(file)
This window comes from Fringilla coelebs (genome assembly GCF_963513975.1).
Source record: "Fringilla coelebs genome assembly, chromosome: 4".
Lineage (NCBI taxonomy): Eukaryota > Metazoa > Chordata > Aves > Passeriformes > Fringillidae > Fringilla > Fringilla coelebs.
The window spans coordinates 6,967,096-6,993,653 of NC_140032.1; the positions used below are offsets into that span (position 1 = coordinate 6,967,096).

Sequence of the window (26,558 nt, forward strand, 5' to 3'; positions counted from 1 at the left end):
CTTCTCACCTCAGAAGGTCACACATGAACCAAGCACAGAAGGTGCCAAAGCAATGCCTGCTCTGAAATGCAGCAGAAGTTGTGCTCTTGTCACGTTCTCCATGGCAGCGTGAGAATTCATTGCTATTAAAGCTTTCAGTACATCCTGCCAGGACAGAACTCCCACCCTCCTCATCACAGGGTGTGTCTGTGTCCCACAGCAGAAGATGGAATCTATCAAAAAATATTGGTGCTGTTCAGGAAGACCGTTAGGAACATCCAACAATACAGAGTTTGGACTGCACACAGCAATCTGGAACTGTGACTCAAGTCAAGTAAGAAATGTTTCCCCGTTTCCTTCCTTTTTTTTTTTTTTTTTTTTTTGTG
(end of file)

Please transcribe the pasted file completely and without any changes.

This window comes from Fringilla coelebs (genome assembly GCF_963513975.1).
Source record: "Fringilla coelebs genome assembly, chromosome: 4".
Lineage (NCBI taxonomy): Eukaryota > Metazoa > Chordata > Aves > Passeriformes > Fringillidae > Fringilla > Fringilla coelebs.
The window spans coordinates 6,967,096-6,993,653 of NC_140032.1; the positions used below are offsets into that span (position 1 = coordinate 6,967,096).

Sequence of the window (26,558 nt, forward strand, 5' to 3'; positions counted from 1 at the left end):
CTTCTCACCTCAGAAGGTCACACATGAACCAAGCACAGAAGGTGCCAAAGCAATGCCTGCTCTGAAATGCAGCAGAAGTTGTGCTCTTGTCACGTTCTCCATGGCAGCGTGAGAATTCATTGCTATTAAAGCTTTCAGTACATCCTGCCAGGACAGAACTCCCACCCTCCTCATCACAGGGTGTGTCTGTGTCCCACAGCAGAAGATGGAATCTATCAAAAAATATTGGTGCTGTTCAGGAAGACCGTTAGGAACATCCAACAATACAGAGTTTGGACTGCACACAGCAATCTGGAACTGTGACTCAAGTCAAGTAAGAAATGTTTCCCCGTTTCCTTCCTTTTTTTTTTTTTTTTTTTTTTGTG